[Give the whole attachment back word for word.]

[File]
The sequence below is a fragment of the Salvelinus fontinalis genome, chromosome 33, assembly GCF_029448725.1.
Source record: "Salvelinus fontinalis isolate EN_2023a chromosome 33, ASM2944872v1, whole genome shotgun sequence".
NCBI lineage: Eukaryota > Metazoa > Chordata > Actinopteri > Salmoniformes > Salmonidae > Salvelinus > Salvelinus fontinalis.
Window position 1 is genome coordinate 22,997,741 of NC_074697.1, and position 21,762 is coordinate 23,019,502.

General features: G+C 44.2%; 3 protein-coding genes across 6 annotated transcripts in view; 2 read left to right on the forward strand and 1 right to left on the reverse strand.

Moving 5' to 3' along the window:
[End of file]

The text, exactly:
The sequence below is a fragment of the Salvelinus fontinalis genome, chromosome 33, assembly GCF_029448725.1.
Source record: "Salvelinus fontinalis isolate EN_2023a chromosome 33, ASM2944872v1, whole genome shotgun sequence".
NCBI lineage: Eukaryota > Metazoa > Chordata > Actinopteri > Salmoniformes > Salmonidae > Salvelinus > Salvelinus fontinalis.
Window position 1 is genome coordinate 22,997,741 of NC_074697.1, and position 21,762 is coordinate 23,019,502.

General features: G+C 44.2%; 3 protein-coding genes across 6 annotated transcripts in view; 2 read left to right on the forward strand and 1 right to left on the reverse strand.

Moving 5' to 3' along the window: